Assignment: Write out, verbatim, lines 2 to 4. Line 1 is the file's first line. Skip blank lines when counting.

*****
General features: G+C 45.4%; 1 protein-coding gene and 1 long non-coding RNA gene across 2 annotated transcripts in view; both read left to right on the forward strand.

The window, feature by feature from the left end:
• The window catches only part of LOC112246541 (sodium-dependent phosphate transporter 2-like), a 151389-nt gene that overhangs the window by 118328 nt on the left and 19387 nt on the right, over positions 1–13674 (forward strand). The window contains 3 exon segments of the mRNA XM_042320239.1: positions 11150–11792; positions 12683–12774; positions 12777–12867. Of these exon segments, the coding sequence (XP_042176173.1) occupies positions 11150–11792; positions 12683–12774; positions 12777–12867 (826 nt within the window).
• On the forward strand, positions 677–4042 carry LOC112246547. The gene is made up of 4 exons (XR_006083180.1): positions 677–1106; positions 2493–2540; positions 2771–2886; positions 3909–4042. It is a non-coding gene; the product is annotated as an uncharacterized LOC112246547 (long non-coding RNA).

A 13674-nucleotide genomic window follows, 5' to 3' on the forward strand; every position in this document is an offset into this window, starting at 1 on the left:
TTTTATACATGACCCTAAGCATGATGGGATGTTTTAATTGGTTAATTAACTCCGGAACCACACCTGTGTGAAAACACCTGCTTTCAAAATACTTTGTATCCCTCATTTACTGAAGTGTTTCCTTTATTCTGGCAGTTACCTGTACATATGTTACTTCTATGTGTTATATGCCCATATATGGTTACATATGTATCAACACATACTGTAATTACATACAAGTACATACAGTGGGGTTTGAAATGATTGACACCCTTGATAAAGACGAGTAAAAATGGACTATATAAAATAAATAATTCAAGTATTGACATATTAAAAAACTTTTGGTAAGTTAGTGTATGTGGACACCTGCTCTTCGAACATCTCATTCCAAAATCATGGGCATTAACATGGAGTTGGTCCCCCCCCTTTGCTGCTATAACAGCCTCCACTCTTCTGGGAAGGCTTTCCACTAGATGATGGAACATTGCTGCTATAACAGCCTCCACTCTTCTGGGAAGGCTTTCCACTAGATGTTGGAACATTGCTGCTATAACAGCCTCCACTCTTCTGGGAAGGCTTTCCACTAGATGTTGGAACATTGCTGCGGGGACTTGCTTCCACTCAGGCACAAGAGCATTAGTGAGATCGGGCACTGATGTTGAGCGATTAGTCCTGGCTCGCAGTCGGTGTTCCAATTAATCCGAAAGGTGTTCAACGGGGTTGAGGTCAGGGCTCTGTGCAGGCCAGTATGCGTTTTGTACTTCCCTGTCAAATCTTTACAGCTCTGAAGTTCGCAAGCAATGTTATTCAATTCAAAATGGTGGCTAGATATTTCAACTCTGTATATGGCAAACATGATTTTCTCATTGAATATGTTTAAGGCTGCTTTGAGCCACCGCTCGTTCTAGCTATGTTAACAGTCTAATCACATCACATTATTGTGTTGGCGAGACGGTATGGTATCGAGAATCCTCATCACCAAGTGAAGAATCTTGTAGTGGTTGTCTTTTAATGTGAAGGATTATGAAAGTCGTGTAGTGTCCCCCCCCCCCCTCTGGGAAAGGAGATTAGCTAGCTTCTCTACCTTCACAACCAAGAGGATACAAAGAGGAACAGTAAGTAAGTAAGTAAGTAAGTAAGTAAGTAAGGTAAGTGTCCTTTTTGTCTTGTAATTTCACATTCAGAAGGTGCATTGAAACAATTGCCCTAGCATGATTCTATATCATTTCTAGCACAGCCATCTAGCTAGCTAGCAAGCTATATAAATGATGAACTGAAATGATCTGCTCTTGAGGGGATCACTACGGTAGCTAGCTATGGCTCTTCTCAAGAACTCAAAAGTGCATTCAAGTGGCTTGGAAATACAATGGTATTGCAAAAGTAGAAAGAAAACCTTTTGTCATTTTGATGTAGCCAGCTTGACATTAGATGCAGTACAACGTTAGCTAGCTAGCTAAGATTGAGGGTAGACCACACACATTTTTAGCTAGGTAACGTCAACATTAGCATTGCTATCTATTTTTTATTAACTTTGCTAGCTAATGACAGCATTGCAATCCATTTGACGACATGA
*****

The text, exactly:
The window, feature by feature from the left end:
• The window catches only part of LOC112246541 (sodium-dependent phosphate transporter 2-like), a 151389-nt gene that overhangs the window by 118328 nt on the left and 19387 nt on the right, over positions 1–13674 (forward strand). The window contains 3 exon segments of the mRNA XM_042320239.1: positions 11150–11792; positions 12683–12774; positions 12777–12867. Of these exon segments, the coding sequence (XP_042176173.1) occupies positions 11150–11792; positions 12683–12774; positions 12777–12867 (826 nt within the window).
• On the forward strand, positions 677–4042 carry LOC112246547. The gene is made up of 4 exons (XR_006083180.1): positions 677–1106; positions 2493–2540; positions 2771–2886; positions 3909–4042. It is a non-coding gene; the product is annotated as an uncharacterized LOC112246547 (long non-coding RNA).